They are fairly confident it is going to fly, but they won't know for sure until 10:35 a.m., Dec. 17, 2003 - 100 years to the minute after the Wright brothers' first flight at Kitty Hawk, N.C.
"It" is a precise reproduction of the primitive airplane that Orville Wright took on the world's first powered and controlled flight a century ago. If it didn't have to be so precise, it could have a blue oval on it.
Ford Motor Co. has been the lead sponsor of the three-year, $6 million effort to re-enact the feat of Wilbur and Orville Wright. The Experimental Aircraft Association of Oshkosh, Wis., organized the effort. Its official title is EAA's Countdown to Kitty Hawk, Presented by Ford Motor Co.
Reasons for the automaker's involvement: Henry Ford was well-acquainted with the two bicycle mechanics from Dayton, Ohio, who were the first to fly. Ford himself was an aviation pioneer. And the flight centennial coincides with the 100th anniversary of Ford Motor Co.
Heading for Dearborn
The reproduction was scheduled to be on display in a traveling 24,000-square-foot pavilion at Ford's main centennial celebration June 13-16 in Dearborn, Mich. After the flight re-enactment in December, the plane is to be displayed permanently at the Henry Ford Museum in Dearborn.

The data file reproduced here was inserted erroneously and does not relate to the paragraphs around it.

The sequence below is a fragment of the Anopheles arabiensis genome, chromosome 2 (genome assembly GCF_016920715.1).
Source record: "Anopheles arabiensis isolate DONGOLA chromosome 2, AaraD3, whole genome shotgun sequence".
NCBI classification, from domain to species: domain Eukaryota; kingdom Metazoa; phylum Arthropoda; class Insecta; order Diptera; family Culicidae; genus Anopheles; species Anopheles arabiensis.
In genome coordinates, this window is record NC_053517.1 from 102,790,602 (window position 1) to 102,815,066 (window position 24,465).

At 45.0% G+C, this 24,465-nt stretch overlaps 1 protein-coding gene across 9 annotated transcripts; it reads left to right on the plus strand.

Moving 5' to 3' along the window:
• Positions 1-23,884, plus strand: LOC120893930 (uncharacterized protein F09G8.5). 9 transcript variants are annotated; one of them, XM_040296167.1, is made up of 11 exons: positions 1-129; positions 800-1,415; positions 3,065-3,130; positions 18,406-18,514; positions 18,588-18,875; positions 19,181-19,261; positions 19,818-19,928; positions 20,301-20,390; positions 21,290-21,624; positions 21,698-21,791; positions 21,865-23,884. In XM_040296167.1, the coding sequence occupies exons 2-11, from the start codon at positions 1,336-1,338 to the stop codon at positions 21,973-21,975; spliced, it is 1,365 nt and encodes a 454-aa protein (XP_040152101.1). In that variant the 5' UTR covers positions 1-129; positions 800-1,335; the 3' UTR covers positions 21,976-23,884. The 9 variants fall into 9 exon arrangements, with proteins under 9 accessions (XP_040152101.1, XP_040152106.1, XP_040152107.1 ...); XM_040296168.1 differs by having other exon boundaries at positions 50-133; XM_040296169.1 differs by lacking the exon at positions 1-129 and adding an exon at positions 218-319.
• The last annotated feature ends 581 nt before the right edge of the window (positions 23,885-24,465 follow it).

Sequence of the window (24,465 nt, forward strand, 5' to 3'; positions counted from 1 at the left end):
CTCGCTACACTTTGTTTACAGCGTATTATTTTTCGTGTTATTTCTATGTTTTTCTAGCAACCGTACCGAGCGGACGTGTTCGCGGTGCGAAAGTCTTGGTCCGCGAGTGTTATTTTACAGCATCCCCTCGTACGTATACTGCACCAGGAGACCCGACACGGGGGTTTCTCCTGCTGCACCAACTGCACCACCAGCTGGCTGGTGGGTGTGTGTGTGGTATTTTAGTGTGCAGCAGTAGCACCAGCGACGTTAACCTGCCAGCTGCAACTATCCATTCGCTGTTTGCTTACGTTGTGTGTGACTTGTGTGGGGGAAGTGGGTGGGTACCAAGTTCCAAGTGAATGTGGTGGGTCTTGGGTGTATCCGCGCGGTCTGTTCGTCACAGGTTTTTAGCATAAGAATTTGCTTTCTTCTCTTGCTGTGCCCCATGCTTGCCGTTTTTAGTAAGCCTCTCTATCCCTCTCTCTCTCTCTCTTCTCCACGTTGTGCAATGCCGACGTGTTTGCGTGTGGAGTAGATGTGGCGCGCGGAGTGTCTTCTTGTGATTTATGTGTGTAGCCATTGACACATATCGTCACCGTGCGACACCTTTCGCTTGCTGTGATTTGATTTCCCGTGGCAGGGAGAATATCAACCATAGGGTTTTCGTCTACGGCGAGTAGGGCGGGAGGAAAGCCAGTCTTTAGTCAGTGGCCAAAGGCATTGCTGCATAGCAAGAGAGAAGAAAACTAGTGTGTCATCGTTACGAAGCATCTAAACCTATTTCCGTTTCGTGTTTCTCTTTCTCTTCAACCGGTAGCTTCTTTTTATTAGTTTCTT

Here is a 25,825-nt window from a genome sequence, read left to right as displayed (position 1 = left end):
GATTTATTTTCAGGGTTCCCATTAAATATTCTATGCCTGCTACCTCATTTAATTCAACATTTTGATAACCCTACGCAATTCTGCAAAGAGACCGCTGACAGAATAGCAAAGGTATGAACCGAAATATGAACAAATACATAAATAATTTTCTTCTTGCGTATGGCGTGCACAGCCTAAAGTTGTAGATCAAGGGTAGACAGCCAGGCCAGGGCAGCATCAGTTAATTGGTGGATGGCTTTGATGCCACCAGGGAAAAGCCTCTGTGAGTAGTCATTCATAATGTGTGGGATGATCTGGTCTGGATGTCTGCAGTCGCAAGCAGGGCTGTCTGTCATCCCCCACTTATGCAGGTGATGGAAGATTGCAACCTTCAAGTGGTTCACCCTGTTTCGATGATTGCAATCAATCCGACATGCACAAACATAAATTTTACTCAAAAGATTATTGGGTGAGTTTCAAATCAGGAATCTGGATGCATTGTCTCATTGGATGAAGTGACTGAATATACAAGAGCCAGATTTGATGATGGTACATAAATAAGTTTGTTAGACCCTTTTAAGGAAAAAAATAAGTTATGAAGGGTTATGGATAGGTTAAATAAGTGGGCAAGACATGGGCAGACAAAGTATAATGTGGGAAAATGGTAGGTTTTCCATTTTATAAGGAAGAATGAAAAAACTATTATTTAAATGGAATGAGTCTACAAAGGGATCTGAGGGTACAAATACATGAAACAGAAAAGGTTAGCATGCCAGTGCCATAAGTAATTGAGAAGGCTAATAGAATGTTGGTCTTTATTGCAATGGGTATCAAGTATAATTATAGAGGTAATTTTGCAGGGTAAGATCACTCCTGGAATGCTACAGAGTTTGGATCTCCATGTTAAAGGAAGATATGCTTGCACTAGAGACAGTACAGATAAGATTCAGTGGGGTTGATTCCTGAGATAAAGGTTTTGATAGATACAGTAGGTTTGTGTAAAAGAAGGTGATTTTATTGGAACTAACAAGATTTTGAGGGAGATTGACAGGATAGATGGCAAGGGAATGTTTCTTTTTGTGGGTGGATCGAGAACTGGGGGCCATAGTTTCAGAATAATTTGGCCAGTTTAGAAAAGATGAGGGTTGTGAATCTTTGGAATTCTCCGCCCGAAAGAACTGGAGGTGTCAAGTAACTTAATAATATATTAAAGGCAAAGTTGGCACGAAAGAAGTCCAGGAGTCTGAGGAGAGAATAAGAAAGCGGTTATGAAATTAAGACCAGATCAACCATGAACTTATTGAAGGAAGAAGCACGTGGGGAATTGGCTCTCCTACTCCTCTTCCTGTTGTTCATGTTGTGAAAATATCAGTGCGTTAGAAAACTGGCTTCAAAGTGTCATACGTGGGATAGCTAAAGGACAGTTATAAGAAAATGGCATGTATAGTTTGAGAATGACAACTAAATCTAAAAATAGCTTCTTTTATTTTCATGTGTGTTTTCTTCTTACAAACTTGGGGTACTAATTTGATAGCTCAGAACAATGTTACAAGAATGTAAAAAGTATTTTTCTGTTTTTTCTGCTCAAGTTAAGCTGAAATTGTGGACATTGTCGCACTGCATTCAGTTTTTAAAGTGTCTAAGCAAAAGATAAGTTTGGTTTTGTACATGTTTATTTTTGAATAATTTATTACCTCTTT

Reproducing the Wrights' flyer was more of a challenge than it might seem, and Ford contributed technical expertise as well as funding.
"Our goal (was) to recreate what they did by reverse engineering," says Ken Hyde, who oversaw the work.
The Wrights, who did not have formal training, figured out how to fly by building a series of kites, gliders and, finally, powered aircraft, but many of their records were lost or destroyed - some intentionally to guard against theft by rivals.
Ford laboratories analyzed metal parts, paint and deposits from Wright artifacts to determine materials needed for the reproduction, the company says. Ford and other sponsors assembled an extensive, searchable database of historical records for the builders of the reproduction to use.
The Countdown to Kitty Hawk organization says the reproduction is accurate down to the thread count in the muslin fabric on the wings.
The Experimental Aircraft Association contracted with a group called the Wright Experience of Warrenton, Va., to build the reproduction. Hyde is its executive director. He is a retired airline pilot and veteran restorer of antique aircraft.
Better than original?
Hyde and his team completed the reproduction early this year. It has been tested in a wind tunnel at Old Dominion University in Virginia but will be flown for the first time at 10:35 a.m. on Dec. 17, the same time Orville Wright took off for his 12-second flight.
The wind tunnel test results were good, says Randal Dietrich, executive director of the countdown organization.
Ford and the organization emphasize that the plane is a reproduction - that is, more precise than a replica. In fact, they say the reproduction is probably more like the plane the Wrights flew than the one on display at the Smithsonian's National Air and Space Museum in Washington.
Orville Wright repaired the original with some different materials years after the first flights. The original had been smashed by a wind gust after its fourth flight on Dec. 17, 1903.